If you genuinely want a high level of community participation you must engage. The consultation is merely about laying out the parameters of what you will have dialogue about, then you have the dialogue, and the real challenge is to reach a negotiated position....most of us regardless of what sector we come from, will only buy into agreements in which we feel that we have genuinely been consulted and genuinely been participating. No-one's saying this is easy, and we are not expecting the Dialogues program to achieve miracles, but it is clearly a more comprehensive way of tackling difficult issues."

    Topics - the four primary issues that are stresses on Christchurch

    An invited keynote speaker provokes discussion at each seminar.

    Moderator of the Dialogues - Dr Morgan Williams, Parliamentary Commissioner for the Environment

    Seminar 1 - Overview and growth scenarios for Christchurch - are there to be boundaries placed on the growth of the city which is growing at a rate second only to Auckland?
    Professor Peter Newman, Perth, urban renewalist, has worked for the World Bank and been responsible for the Freemantle yacht channel.

    Seminar 2 - Corporate sector, its role in maintaining and enhancing the quality of life in Christchurch - how can we maintain and enhance the quality of life to attract the type of staff needed for the economic sector?
    Gil Simpson of Aoraki Corporation

    Seminar 3 - The Environment - air, noise, soil, water, waste, the built environment and recreational options - How can we deal with issues such as smog, the threat to our pure water ...?
    Alisdair Hutchison, South Island Manager of the Ministry for the Environment

    Seminar 4 - Social cohesion - how can we ensure that the positive aspects of Christchurch are available to be enjoyed by as many Christchurch people as possible?
    Judy Lawrence, CEO Ministry of Women's Affairs, with experience in the Ministry of the Environment

    The format for the participants is a keynote address followed by small cross-sectoral working groups and feedback and discussion.

    Study the model shown below to see how the group sees the process working and benefiting the community

    Canterbury Dialogues Process

    The chance for the public to be involved
    If you have been thinking that this is just another meeting for the people with authority, pause and think again.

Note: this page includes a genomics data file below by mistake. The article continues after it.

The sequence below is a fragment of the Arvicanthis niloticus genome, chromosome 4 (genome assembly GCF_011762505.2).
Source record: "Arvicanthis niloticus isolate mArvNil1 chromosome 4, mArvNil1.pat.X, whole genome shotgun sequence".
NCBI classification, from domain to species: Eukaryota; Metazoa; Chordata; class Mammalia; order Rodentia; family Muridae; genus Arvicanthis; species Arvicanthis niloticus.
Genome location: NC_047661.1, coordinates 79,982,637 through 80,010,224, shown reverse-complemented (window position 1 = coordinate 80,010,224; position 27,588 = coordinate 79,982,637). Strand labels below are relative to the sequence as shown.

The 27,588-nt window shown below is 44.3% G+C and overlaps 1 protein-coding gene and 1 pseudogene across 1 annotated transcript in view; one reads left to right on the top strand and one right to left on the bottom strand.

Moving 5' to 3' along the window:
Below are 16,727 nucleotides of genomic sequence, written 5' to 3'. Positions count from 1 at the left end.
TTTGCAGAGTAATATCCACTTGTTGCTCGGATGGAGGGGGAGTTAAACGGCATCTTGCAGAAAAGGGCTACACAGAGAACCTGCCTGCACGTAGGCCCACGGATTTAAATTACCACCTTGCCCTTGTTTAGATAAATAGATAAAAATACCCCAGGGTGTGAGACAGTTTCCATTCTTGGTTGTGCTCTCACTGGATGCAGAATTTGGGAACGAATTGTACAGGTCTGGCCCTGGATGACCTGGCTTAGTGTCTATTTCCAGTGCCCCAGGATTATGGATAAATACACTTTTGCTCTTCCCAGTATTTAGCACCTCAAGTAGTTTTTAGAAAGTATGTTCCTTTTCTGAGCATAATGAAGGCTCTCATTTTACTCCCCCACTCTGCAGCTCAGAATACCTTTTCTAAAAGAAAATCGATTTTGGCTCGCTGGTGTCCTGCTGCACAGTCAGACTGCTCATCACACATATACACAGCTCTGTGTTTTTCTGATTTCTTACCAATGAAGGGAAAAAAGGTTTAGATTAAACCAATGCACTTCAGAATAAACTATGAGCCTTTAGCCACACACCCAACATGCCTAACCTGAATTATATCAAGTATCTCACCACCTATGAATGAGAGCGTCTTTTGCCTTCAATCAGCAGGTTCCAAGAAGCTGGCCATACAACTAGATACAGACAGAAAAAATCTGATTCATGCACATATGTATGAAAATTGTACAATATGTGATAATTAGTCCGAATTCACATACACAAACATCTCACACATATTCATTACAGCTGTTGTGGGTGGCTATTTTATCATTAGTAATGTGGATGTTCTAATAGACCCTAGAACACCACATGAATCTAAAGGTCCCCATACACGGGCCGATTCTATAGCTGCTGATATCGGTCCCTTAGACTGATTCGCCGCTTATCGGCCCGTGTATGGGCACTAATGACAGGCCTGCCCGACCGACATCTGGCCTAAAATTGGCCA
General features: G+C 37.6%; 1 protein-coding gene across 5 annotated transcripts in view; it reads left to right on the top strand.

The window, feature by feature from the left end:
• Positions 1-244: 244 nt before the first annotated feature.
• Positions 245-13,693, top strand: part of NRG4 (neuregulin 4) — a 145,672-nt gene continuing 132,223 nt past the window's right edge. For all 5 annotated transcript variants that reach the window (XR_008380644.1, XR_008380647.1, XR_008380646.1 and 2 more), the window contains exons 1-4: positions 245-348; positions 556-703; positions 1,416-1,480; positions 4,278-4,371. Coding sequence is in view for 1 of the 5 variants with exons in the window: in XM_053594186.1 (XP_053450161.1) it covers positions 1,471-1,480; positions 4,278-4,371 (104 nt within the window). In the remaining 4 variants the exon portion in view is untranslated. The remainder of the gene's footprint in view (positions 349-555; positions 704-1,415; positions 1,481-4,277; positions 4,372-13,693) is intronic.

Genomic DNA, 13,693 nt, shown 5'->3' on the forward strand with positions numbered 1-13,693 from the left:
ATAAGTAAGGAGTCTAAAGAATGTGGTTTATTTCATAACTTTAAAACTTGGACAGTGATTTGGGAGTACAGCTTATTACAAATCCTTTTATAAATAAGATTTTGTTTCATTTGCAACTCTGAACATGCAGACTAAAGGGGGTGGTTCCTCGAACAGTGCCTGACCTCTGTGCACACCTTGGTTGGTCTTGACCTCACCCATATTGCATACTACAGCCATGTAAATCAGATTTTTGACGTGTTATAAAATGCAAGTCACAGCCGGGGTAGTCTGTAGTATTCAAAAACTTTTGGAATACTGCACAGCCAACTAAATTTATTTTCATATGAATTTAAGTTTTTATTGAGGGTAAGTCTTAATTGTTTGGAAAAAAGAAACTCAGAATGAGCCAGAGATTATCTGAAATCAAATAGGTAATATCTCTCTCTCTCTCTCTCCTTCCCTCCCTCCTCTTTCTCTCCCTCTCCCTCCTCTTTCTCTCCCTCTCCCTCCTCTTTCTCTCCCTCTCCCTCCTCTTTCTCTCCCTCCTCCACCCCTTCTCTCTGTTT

Note the Public Forum.

    A public plenary session follows each workshop and the public are given the same opportunity to comment on the matters of the day and give feedback to the speakers. This gives an immediate public mirror. The public sessions are at
    7-30 PM, OCTOBER 15, AND NOVEMBER 12

    Strategy session
    This will be held in February, 1998 to re-visit agreements and plan the action programmes.

    The Community Sector:
    Financial resources for community organisations

    Often referred to as the '3rd sector', there is a proliferation of community organisations, charities, trusts and community companies and this is another key area of the work of Sustainable Cities.

    Given the growth in the sector against a backdrop of government's increasing rhetoric about community capacity-building and self-reliance, there is an increasing need for professional management as poorly-resourced organisations compete for rationed dollars for their work.

    Mark sums up the situation as follows: "If you are going to build genuine capacity in the community you have to resource community and get away from the begging bowl scenario. You don't view community as a charity case. Community service agencies over time have to become sustainable contributors to their constituents and therefore you have to find better ways to financially resource the sector. Earned income is the bedrock of any business and the same principle applies in the community.

    "NZ despite the mythology is not a generous nation when it comes to adequately resourcing the ever-increasing needs of the social or community sector - the monetarist myopia of successive recent governments is still alive and well, and encouraging individuals to give $25 instead of $20 to the Sally Army ain't cutting it - it is not sustainable.

    "Like it or not therefore the 3rd sector itself has to get smarter. 'Social entrepreneurship' and flair are vital factors in this equation - the old volunteer ethic is not of itself enough anymore. Profit is 'good' - the motivation for surplus rather than loss in terms of the ethical base is of course very different to 'business as usual', but the end-result in terms of the ongoing viability of providing the service (whatever it might be, health, education, etc.), is not."

    That is the challenge and wherever possible Sustainable Cities aims to directly resource the communities in which they work.

    Published with permission from NZine